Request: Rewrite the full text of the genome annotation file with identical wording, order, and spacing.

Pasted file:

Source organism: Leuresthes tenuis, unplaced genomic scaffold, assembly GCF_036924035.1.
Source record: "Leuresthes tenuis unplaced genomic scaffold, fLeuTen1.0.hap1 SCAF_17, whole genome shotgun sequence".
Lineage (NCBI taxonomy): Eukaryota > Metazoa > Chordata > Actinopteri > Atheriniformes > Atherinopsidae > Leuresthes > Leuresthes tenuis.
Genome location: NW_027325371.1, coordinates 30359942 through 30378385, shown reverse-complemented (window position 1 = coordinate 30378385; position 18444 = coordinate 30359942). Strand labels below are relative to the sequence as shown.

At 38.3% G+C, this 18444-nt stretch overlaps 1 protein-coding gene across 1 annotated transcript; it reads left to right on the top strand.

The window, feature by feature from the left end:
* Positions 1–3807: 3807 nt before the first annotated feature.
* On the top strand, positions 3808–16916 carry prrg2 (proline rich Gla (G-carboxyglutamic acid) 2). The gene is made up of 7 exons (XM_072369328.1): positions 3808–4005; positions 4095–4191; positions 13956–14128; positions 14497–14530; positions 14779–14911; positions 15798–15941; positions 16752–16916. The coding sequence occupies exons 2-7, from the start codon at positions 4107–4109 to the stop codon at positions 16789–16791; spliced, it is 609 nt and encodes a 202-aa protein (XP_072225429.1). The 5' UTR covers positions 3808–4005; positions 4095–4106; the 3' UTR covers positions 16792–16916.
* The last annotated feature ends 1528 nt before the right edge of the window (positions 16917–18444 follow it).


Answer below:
Source organism: Leuresthes tenuis, unplaced genomic scaffold, assembly GCF_036924035.1.
Source record: "Leuresthes tenuis unplaced genomic scaffold, fLeuTen1.0.hap1 SCAF_17, whole genome shotgun sequence".
Lineage (NCBI taxonomy): Eukaryota > Metazoa > Chordata > Actinopteri > Atheriniformes > Atherinopsidae > Leuresthes > Leuresthes tenuis.
Genome location: NW_027325371.1, coordinates 30359942 through 30378385, shown reverse-complemented (window position 1 = coordinate 30378385; position 18444 = coordinate 30359942). Strand labels below are relative to the sequence as shown.

At 38.3% G+C, this 18444-nt stretch overlaps 1 protein-coding gene across 1 annotated transcript; it reads left to right on the top strand.

The window, feature by feature from the left end:
* Positions 1–3807: 3807 nt before the first annotated feature.
* On the top strand, positions 3808–16916 carry prrg2 (proline rich Gla (G-carboxyglutamic acid) 2). The gene is made up of 7 exons (XM_072369328.1): positions 3808–4005; positions 4095–4191; positions 13956–14128; positions 14497–14530; positions 14779–14911; positions 15798–15941; positions 16752–16916. The coding sequence occupies exons 2-7, from the start codon at positions 4107–4109 to the stop codon at positions 16789–16791; spliced, it is 609 nt and encodes a 202-aa protein (XP_072225429.1). The 5' UTR covers positions 3808–4005; positions 4095–4106; the 3' UTR covers positions 16792–16916.
* The last annotated feature ends 1528 nt before the right edge of the window (positions 16917–18444 follow it).